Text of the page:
Mellissa Cowley has a heart of gold when it comes to felines.
She felt there was a need for a place where cats could be rescued, cared for, and given to families that would love them. Cowley decided that there had to be something better for the cats. So she and her family decided to start Kitty Haven Sanctuary.
Over the weekend they lost their lease on the building used to house their cats.
“We have been asked to find another place for the cats,” Cowley said. “Rather than trying to find all the money needed to build a new building and pay for land we have decided to go to the foster program.”
By getting foster families to take the cats she hopes to be able to save more of the felines.
“We not only need the funding but to let people know we need of foster families to care for these cats,” she said. “It will be so much better for them.”
Cowley said the building she was using was very old and not very healthy for the animals.
By finding foster homes for the cats, they will also reduce the cost of overhead expenses and in the long run save more cats.
Part of this project is informing the public, letting families know there are cats to be adopted at Kitty Haven. She also hopes people will donate money to help her cause.
“People will bring cats and drop them off in the middle of the night,” she said, holding a little yellow striped kitten. “This little one was thrown out of a car going down the highway near Richmond and someone saw it and brought it to me.”
Some of the cats were left on their Trenton property when they purchased it 18 years ago, and the population has grown. Currently the sanctuary is full, and Cowley is seeking families that would like to take one or two of the cats home.
“We knew some of them would never be adopted,” she said. “We didn’t want these cats to live their lives in cages, so we set up a small cattery with an enclosed outdoor play area for them in an old milking barn.”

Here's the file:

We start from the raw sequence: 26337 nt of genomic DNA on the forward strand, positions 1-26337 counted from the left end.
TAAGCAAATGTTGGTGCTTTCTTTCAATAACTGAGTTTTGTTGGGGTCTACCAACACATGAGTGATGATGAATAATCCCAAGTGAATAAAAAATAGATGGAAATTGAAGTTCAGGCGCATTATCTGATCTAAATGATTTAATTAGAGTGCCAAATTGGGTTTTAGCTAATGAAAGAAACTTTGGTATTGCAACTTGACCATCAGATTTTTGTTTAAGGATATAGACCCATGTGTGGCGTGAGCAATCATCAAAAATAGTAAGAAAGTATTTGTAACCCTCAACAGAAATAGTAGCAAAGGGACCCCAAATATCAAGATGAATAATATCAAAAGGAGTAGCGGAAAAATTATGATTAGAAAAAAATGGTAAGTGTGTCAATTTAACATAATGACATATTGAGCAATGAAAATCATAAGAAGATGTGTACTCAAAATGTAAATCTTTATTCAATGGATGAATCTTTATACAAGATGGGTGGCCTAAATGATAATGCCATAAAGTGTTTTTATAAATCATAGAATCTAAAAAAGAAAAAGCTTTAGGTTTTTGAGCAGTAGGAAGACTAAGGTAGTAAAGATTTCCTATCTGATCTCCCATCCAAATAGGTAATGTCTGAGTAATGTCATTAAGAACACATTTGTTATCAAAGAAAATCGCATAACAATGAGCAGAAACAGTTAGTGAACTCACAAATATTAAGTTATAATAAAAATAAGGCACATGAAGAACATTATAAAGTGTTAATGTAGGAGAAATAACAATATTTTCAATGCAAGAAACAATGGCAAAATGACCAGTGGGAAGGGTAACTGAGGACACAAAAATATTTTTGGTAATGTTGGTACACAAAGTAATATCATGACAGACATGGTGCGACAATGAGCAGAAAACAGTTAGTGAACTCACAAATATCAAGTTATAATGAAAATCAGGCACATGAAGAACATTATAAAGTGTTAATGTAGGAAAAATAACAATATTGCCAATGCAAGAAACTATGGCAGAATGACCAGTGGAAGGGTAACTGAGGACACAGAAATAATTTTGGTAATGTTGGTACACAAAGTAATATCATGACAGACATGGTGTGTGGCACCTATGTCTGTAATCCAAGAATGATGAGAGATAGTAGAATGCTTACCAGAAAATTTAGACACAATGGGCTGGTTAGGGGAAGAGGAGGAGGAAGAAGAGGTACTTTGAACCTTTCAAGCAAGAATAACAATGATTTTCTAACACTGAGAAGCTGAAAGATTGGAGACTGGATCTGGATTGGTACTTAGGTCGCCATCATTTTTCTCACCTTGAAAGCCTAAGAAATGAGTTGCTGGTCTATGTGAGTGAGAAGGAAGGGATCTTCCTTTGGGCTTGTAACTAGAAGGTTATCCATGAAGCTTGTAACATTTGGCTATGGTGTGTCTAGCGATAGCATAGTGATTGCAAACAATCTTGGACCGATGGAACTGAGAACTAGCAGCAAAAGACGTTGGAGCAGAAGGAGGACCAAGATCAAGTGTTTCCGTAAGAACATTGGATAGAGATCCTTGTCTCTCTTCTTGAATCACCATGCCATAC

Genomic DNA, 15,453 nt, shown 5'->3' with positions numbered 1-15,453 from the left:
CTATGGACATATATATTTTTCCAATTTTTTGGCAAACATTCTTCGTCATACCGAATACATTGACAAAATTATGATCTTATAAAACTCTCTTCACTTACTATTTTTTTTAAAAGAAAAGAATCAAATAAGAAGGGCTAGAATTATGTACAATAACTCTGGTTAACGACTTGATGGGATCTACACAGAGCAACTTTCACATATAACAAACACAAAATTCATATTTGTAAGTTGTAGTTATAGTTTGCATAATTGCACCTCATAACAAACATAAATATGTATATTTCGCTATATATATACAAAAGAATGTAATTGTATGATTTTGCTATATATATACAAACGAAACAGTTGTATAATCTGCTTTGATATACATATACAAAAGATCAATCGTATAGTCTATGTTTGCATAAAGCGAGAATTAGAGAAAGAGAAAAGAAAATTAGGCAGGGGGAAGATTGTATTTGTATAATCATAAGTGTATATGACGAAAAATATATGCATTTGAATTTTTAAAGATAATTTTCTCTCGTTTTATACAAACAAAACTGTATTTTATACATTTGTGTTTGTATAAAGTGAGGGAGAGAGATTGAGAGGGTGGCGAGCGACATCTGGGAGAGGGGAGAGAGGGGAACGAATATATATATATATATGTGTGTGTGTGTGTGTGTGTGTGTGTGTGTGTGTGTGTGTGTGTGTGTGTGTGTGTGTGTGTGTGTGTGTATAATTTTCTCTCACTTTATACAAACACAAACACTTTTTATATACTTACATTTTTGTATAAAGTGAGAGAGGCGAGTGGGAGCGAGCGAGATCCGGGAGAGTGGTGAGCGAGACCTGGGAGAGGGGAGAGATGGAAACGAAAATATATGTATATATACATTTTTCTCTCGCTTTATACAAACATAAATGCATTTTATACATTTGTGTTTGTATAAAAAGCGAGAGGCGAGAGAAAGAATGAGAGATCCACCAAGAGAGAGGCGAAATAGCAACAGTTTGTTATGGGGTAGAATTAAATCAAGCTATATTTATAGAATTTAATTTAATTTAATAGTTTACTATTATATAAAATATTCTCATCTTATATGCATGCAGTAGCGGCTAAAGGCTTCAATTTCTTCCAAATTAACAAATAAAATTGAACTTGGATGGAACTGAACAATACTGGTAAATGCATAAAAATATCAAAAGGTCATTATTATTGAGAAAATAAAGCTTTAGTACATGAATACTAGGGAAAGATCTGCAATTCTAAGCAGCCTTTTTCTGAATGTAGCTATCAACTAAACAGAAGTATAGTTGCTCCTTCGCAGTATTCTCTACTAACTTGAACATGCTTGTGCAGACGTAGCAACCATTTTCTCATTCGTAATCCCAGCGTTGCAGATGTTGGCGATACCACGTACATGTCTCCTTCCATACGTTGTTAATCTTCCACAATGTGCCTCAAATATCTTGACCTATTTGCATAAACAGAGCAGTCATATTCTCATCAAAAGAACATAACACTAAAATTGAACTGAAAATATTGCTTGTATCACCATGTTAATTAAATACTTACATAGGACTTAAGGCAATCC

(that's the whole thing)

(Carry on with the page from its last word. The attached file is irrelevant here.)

She said they have over 40 adult cats available for adoption. There are some 25 feral cats that are not adoptable because they are too wild.
They are a no-kill facility, so the cats will spend their whole life at the Trenton facility, unless they are adopted.
“We also buy food and provide medical care for them,” Cowley said. The food costs over $300 to $400 per month and all of the animals are spayed or neutered at Cowley’s expense.
Generally, she will take in sick cats and kittens, but not right now. She said she can’t take any more felines.
The sanctuary owners use Cache Meadow Veterinary, located at 38 East 2600 N. in North Logan, to take care of all of the medical issues. Cowley said if people would like to make donations to the sanctuary they can give it at Cache Meadows.
When she takes a cat to be fixed, she tries to take a Best Friends Utah Cat/ Feral Fix Vouchers to the clinic to help defray the cost of the procedure. The purpose of the cat voucher program is to assist people trapping cats and neutering them and return them outdoors.
“We are a cage-less society. In the winter we use a garage heater to help keep them warm,” she said. “Caring for these cats is a daunting task.”
Cowley works full time at Utah State University. She is there until early afternoon, then she comes home and takes care of the cats.
They currently are listing the pets for adoption on https://www.adoptapet.com/kitty-haven-sanctuary-of-utah/